DBMI Faculty on Path to Unify US Epidemiological Surveys and More
The NIH Office of Data Science recently hosted an all-hands grantee meeting for the country's BD2K Centers of Excellence. Among the year-one highlights presented by Zak Kohane, PI for PIC-SURE, was an accessible and user-friendly representation of data collected by the CDC through its National Health and Nutrition Examination Survey (NHANES).
NHANES provides health metrics on a large and representative sample of the United States population from 1999 to 2012, including physiological and clinical parameters (e.g., serum cholesterol, glucose), personal environmental biomarkers (e.g., blood mercury and infectious agents), physiological characteristics (e.g., head circumference), and self-reported behaviors (e.g., diet, physical activity).
These data have proven valuable in demonstrating the effect of removal of lead from gasoline (a gross decrease since legislation) and providing reference intervals for child growth. And they have enabled the first “environment-wide association studies” (EWAS), linking over 250 environmental biomarkers with disease phenotypes such as diabetes. Unfortunately, they have also been difficult to download, query, analyze, and integrate with other datasets.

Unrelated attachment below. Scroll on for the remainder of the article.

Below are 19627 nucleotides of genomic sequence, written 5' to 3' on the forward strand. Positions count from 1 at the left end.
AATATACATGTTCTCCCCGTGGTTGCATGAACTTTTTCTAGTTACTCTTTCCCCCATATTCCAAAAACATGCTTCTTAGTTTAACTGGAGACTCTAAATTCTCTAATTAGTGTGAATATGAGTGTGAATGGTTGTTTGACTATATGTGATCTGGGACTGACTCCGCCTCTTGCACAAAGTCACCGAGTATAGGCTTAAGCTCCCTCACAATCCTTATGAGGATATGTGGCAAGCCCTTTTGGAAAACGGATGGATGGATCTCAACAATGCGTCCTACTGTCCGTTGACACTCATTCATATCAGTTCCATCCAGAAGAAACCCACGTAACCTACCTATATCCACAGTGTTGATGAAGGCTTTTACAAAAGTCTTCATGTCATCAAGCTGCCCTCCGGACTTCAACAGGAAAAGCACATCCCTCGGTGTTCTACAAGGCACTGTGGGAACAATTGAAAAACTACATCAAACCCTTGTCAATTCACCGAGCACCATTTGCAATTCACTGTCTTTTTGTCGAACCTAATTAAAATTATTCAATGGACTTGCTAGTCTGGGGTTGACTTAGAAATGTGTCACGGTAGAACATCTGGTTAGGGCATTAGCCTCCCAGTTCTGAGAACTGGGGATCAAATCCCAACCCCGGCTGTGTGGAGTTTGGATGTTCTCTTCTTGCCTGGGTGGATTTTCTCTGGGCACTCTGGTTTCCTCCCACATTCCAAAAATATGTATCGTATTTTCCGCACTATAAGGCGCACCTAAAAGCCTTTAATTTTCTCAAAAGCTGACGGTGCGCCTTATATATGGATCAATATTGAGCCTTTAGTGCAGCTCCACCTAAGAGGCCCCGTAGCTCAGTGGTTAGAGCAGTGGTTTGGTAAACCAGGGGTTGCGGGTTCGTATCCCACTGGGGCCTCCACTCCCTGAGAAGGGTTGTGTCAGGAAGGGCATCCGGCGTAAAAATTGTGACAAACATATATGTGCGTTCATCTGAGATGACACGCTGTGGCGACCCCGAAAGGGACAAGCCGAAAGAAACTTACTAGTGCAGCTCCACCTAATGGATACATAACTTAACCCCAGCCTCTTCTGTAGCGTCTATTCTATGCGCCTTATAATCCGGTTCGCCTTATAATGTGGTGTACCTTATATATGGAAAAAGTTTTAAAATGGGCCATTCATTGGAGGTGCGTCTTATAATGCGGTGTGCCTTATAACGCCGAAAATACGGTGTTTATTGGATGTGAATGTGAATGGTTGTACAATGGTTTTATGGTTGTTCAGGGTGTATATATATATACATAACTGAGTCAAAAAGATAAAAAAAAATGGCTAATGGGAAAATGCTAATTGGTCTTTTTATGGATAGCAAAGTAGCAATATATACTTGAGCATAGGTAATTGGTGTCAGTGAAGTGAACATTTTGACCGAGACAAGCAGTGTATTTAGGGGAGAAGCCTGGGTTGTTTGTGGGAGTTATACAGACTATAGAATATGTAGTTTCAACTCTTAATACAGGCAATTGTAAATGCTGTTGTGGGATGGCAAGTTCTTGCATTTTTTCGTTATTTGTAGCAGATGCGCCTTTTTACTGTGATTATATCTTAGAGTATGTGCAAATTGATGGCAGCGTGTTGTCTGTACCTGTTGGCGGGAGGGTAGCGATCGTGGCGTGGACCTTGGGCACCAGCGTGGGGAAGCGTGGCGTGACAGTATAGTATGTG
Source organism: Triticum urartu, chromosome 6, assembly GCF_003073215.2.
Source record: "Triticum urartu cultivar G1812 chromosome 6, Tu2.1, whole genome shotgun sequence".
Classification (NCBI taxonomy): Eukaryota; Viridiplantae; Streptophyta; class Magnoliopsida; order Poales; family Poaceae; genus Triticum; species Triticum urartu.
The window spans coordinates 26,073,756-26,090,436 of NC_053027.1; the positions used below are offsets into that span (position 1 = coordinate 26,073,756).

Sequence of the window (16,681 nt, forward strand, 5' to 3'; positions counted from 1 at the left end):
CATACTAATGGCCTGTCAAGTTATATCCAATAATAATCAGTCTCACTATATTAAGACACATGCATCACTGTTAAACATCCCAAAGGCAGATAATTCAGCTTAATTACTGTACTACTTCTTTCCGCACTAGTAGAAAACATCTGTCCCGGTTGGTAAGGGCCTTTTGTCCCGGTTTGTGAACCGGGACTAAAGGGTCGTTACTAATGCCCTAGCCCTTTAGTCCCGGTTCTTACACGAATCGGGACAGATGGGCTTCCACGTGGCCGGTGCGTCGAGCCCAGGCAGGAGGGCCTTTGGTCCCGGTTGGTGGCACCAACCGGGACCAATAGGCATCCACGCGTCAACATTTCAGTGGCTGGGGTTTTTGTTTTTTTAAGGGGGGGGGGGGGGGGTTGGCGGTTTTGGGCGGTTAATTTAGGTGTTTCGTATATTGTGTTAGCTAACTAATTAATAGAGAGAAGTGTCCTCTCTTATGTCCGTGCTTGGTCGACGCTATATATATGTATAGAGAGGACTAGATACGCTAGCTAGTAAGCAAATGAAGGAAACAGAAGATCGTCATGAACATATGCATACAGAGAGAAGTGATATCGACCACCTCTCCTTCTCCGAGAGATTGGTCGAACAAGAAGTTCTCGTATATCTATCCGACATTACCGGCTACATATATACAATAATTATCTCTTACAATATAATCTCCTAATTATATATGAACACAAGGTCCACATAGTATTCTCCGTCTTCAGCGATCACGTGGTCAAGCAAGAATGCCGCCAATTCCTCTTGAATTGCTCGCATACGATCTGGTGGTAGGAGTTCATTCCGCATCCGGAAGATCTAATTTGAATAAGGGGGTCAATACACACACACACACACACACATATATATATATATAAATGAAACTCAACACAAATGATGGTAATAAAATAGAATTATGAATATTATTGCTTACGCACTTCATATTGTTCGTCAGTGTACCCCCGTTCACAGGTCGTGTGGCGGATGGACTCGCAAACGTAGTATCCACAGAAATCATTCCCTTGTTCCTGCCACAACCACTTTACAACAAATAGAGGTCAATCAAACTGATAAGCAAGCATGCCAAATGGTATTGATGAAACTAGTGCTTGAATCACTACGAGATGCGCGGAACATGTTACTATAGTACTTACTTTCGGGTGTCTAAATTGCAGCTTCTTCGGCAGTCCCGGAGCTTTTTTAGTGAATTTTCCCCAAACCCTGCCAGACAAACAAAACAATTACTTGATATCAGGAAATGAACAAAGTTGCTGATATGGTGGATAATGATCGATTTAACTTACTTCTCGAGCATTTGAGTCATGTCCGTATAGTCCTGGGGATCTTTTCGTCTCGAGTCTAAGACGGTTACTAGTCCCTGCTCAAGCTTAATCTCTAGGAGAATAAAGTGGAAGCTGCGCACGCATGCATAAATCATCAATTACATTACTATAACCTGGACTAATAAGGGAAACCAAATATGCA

Using the i2b2/tranSMART platform, however, the PIC-SURE team has created an application programming interface (API) to enable the NHANES data to be more easily accessed through a user-friendly web app.
“As a prelude to some of our joining of social media, with environmental data, with clinical data,” said Kohane, “we’ve taken an amazing public resource—namely, the NHANES study—and created an online instance of this that you can now at your leisure explore, slice and dice, and download the pieces that are relevant to you.”
Video of the BD2K all-hands meeting is available for viewing: